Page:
If people want to find offence in something they will always find it.

    I think there are more important things to worry about than that.

  19. 21 T
    December 12, 2009 at 06:29

    Why won’t “racial” catagories stop? Because corporations are making too much money.

    Why should we have a “white product line’? Because any corporation that tried would be laughed out of the market.

  20. 22 Emmanuel Olupot
    December 12, 2009 at 12:13

    Oh no! Hitherto colour has not denied me opportunities. Its only one misconception. try another point of view.

  21. 23 ottilie
    December 13, 2009 at 20:28

    i found the designation of this group of gifts as intended for ‘people of color’ to be typical NYT-style underhanded rascism (read between the lines: these people are different than you and me…)

  22. 24 paul
    December 13, 2009 at 22:35

    Yes i’m offended that they think white people should buy different presents from everyone else. Once again the white minority are singled out.

  23. 25 kamalanii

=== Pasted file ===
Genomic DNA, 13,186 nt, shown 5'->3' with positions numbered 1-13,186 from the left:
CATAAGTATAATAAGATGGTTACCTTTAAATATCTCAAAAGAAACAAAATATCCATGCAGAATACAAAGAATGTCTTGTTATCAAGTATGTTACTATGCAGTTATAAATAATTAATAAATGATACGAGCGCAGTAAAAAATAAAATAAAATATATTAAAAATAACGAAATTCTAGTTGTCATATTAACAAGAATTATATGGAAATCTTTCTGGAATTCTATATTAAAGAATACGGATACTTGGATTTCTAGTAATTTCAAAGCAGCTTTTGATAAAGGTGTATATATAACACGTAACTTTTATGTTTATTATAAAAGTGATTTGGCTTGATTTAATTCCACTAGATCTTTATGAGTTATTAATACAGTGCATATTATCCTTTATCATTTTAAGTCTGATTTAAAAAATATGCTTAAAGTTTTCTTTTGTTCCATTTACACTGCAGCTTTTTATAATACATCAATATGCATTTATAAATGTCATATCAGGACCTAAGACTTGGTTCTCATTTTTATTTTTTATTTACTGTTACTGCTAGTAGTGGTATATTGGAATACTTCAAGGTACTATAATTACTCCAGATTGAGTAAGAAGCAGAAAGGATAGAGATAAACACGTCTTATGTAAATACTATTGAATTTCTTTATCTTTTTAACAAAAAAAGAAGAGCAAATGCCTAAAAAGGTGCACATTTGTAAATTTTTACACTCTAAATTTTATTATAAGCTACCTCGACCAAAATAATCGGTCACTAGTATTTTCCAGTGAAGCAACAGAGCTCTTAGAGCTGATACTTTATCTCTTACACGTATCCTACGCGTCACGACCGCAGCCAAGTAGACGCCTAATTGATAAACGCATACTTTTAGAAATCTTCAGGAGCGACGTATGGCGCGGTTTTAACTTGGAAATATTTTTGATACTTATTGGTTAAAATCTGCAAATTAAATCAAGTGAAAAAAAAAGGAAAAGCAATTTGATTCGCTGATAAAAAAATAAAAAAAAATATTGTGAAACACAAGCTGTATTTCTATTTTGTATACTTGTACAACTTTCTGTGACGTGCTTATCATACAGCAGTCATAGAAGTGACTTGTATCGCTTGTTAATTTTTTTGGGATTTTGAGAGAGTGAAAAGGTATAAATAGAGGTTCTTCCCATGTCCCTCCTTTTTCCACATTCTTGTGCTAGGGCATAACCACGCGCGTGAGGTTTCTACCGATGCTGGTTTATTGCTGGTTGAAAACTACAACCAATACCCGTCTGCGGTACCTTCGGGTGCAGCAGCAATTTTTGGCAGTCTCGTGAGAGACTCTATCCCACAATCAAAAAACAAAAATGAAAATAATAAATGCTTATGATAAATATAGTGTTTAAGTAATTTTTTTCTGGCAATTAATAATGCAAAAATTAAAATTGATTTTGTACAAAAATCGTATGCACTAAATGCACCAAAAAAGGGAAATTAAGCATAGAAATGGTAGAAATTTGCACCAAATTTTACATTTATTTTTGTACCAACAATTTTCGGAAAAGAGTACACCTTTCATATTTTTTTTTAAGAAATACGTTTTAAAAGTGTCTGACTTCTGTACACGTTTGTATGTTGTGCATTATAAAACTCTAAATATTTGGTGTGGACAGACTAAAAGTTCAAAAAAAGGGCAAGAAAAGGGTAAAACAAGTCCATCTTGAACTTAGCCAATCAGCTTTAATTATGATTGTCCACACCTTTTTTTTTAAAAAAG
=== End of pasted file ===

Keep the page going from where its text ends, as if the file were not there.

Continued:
December 14, 2009 at 17:00

    No, is the best time of the year!!! MERRY CHRITSMAS FROM HAWAII!!

  24. 26 Tom K in Mpls
    December 14, 2009 at 18:45

    Another thought. The word, discrimination, is a much maligned word. It is the core of all culture and intellectual pursuits. But many choose to associate it with racism. People just love to get indignant. It gives them excitement and focus. This focus perpetuates racism. People cannot avoid making choices. Some of these will follow race lines. This is bad only if it used to suppress others, this case is simply a focused marketing plan that could be of use to anyone.

    If you choose to get indignant, I hope you enjoy your buzz, but please don’t put it in other peoples faces. As they say, go sleep it off.

  25. 27 margaret
    December 15, 2009 at 03:31

    NOPE. No problem with it at all. There is ample precedent for gender/racial/religious anything you can name publications and products of all kinds out there–at least in the USA. What disturbs me is the “issue” that people are making of it.

  26. 28 Prof. brian bevan
    December 15, 2009 at 17:31

    No problem for me!
    But are you not aware of a situation that has been with us since man and women first arrived.
    People who have black hair want another colour!
    .. .. .. curly .. .. straight!
    .. .. .. straight .. .. curly!
    .. .. are black want to be white!
    Plus many other case that I am sure you know.
    Not many white people want to be black. but they will suffer pain to get a tan.
    What a crazy mixed up lot we are! aren’t we?